Is Big Ag out to kill animal welfare rule for the Organic Label?

That new animal welfare rule for the Organic Label may be held up by a hidden force, namely Big Ag.

The Cornucopia Institute, the nonprofit that claims to watch out for the integrity of certified organic food and says it is safer than non-organics, has said that “the long arms of Big Ag” are reaching into organic to kill the new animal welfare regulation.

The landing wheels should be on the Organic Livestock and Poultry rule under the National Organic Program. But every day USDA does not land the new standards for animals raised under the Organic Label, there will be doubts about a hidden hand being at work.

Cornucopia claims there’s “a flurry of closed-door meetings with lawmakers” occurring to draw out the public process on the animal welfare rule for organic “giving the conventional food industry more time to overwhelm the Federal Register with reasons to kill it.”

The proposed Organic Livestock and Poultry Standards (OLPS) make animal welfare an essential part of the Organic Label, which Congress first mandated in 1990. Cornucopia is among organic stakeholders that would really prefer a stricter animal welfare rule, but accept OLPS as a starting point.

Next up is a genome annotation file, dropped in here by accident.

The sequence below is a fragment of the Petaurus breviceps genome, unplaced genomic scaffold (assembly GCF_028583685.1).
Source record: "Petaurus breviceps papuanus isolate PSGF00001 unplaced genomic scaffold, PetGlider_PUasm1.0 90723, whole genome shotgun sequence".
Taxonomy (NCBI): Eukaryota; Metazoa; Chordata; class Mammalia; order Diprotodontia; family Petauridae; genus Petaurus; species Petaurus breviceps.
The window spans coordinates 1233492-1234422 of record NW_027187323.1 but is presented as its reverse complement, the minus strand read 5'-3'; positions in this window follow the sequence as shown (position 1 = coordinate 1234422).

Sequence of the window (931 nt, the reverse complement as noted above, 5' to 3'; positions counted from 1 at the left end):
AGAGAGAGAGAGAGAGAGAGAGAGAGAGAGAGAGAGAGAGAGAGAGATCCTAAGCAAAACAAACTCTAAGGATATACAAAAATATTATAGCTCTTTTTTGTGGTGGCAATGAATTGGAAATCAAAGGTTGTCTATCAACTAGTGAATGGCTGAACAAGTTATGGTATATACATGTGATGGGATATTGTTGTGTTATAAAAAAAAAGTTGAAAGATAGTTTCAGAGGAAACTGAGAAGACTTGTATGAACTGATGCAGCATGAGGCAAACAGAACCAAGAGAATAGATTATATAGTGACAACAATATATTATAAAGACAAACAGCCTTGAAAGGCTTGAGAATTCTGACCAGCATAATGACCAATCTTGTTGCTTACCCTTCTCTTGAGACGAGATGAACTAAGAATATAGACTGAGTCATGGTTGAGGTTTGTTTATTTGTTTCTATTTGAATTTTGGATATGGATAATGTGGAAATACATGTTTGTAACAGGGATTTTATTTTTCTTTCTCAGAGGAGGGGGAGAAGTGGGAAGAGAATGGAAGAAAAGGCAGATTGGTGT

Melody Morrell, Cornucopia’s executive director says improved animal welfare threatens the bottom line for traditional food producers.

She says Big Ag is concerned that mounting attention to the true costs of industrial agriculture will eventually lead to more regulatory oversight that could “obliterate their business model.”

“What’s good for shareholders is brutal for livestock and poultry,” Morrell says. She says the stakes for organic farmers who already employ ethical livestock operations are high. “It is unlikely we will get another chance to ensure that animal welfare improves under the organic label,” she added.

“We need animal welfare improvements immediately,” says Cornucopia President Camero Molberg, an organic broiler producer. “This rule has been 20 years in the making and we cannot miss this opportunity.”

Part of the reason that advocates may fear that the new animal welfare rule may slip again is that it has happened before. The current rule is similar to one that was withdrawn by President Trump’s administration. USDA’s National Organic Program could regulate more than 186 million farm animals.

Organic producers are likely to get up to 15 years to comply with the new rule to give them time to finance and build certain infrastructure. Animal welfare details are numerous, including providing outdoor access, banning gestation crates, providing perches for laying hens and more.

USDA is closed to any more oral arguments on the rule, and written comments terminate at 11:59 p.m. EDT, on Nov. 10, 2022. Cornucopia is urging organic consumers and producers to get in last-minute comments if for no other reason than to offset those of opponents.

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